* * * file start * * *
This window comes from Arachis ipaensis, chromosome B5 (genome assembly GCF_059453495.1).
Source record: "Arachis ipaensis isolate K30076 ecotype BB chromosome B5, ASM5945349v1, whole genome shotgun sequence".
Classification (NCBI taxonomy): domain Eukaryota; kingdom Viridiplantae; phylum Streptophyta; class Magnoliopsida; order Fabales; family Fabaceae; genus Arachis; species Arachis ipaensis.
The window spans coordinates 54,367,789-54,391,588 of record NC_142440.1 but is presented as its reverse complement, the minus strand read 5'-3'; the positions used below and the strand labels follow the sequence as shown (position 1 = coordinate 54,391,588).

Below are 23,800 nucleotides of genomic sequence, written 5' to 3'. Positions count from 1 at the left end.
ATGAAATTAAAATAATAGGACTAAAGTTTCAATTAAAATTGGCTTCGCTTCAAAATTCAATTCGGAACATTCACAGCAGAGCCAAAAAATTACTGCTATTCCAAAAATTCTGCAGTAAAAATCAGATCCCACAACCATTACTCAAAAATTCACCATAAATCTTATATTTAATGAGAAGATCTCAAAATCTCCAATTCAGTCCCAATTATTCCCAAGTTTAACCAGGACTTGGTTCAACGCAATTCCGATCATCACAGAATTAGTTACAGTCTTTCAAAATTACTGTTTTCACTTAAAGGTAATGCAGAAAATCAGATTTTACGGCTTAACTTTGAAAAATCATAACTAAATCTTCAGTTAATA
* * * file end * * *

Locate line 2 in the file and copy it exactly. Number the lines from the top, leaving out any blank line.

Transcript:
Source record: "Arachis ipaensis isolate K30076 ecotype BB chromosome B5, ASM5945349v1, whole genome shotgun sequence".